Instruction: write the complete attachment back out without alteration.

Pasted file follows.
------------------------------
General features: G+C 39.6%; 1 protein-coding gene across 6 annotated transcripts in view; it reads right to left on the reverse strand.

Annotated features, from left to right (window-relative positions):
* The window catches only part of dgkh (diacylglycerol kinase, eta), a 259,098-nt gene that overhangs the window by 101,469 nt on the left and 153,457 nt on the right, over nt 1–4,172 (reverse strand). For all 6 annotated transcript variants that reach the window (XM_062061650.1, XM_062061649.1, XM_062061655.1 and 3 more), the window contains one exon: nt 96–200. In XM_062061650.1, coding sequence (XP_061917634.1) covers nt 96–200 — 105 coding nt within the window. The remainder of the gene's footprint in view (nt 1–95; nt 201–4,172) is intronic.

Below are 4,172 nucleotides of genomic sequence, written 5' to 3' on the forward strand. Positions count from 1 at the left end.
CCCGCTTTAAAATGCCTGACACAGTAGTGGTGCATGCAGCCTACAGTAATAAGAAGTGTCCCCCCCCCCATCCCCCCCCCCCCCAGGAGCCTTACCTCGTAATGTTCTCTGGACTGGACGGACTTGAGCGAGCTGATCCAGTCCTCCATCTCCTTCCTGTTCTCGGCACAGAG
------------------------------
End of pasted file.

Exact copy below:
General features: G+C 39.6%; 1 protein-coding gene across 6 annotated transcripts in view; it reads right to left on the reverse strand.

Annotated features, from left to right (window-relative positions):
* The window catches only part of dgkh (diacylglycerol kinase, eta), a 259,098-nt gene that overhangs the window by 101,469 nt on the left and 153,457 nt on the right, over nt 1–4,172 (reverse strand). For all 6 annotated transcript variants that reach the window (XM_062061650.1, XM_062061649.1, XM_062061655.1 and 3 more), the window contains one exon: nt 96–200. In XM_062061650.1, coding sequence (XP_061917634.1) covers nt 96–200 — 105 coding nt within the window. The remainder of the gene's footprint in view (nt 1–95; nt 201–4,172) is intronic.

Below are 4,172 nucleotides of genomic sequence, written 5' to 3' on the forward strand. Positions count from 1 at the left end.
CCCGCTTTAAAATGCCTGACACAGTAGTGGTGCATGCAGCCTACAGTAATAAGAAGTGTCCCCCCCCCCATCCCCCCCCCCCCCAGGAGCCTTACCTCGTAATGTTCTCTGGACTGGACGGACTTGAGCGAGCTGATCCAGTCCTCCATCTCCTTCCTGTTCTCGGCACAGAG